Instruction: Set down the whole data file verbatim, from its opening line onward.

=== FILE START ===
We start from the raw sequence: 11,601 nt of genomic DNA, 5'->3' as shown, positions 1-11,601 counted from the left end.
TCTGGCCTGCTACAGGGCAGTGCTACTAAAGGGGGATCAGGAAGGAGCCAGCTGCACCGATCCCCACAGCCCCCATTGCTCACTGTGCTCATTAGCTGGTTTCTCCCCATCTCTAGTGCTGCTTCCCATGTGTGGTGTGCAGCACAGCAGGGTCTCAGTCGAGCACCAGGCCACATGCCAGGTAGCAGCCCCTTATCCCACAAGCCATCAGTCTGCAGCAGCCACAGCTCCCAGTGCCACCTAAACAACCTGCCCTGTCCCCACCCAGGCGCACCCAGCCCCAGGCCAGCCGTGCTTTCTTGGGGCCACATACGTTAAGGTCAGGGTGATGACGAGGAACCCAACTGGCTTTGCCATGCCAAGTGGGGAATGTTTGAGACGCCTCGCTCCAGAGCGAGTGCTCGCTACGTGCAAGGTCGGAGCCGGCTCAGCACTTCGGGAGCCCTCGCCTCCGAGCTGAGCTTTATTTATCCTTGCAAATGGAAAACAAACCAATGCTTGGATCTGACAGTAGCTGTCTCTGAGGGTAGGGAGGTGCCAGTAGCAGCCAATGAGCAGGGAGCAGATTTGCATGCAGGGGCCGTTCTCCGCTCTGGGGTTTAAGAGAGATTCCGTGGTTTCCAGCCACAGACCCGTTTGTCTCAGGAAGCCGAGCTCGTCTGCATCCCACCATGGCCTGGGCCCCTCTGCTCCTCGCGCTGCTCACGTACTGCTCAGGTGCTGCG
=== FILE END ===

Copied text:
We start from the raw sequence: 11,601 nt of genomic DNA, 5'->3' as shown, positions 1-11,601 counted from the left end.
TCTGGCCTGCTACAGGGCAGTGCTACTAAAGGGGGATCAGGAAGGAGCCAGCTGCACCGATCCCCACAGCCCCCATTGCTCACTGTGCTCATTAGCTGGTTTCTCCCCATCTCTAGTGCTGCTTCCCATGTGTGGTGTGCAGCACAGCAGGGTCTCAGTCGAGCACCAGGCCACATGCCAGGTAGCAGCCCCTTATCCCACAAGCCATCAGTCTGCAGCAGCCACAGCTCCCAGTGCCACCTAAACAACCTGCCCTGTCCCCACCCAGGCGCACCCAGCCCCAGGCCAGCCGTGCTTTCTTGGGGCCACATACGTTAAGGTCAGGGTGATGACGAGGAACCCAACTGGCTTTGCCATGCCAAGTGGGGAATGTTTGAGACGCCTCGCTCCAGAGCGAGTGCTCGCTACGTGCAAGGTCGGAGCCGGCTCAGCACTTCGGGAGCCCTCGCCTCCGAGCTGAGCTTTATTTATCCTTGCAAATGGAAAACAAACCAATGCTTGGATCTGACAGTAGCTGTCTCTGAGGGTAGGGAGGTGCCAGTAGCAGCCAATGAGCAGGGAGCAGATTTGCATGCAGGGGCCGTTCTCCGCTCTGGGGTTTAAGAGAGATTCCGTGGTTTCCAGCCACAGACCCGTTTGTCTCAGGAAGCCGAGCTCGTCTGCATCCCACCATGGCCTGGGCCCCTCTGCTCCTCGCGCTGCTCACGTACTGCTCAGGTGCTGCG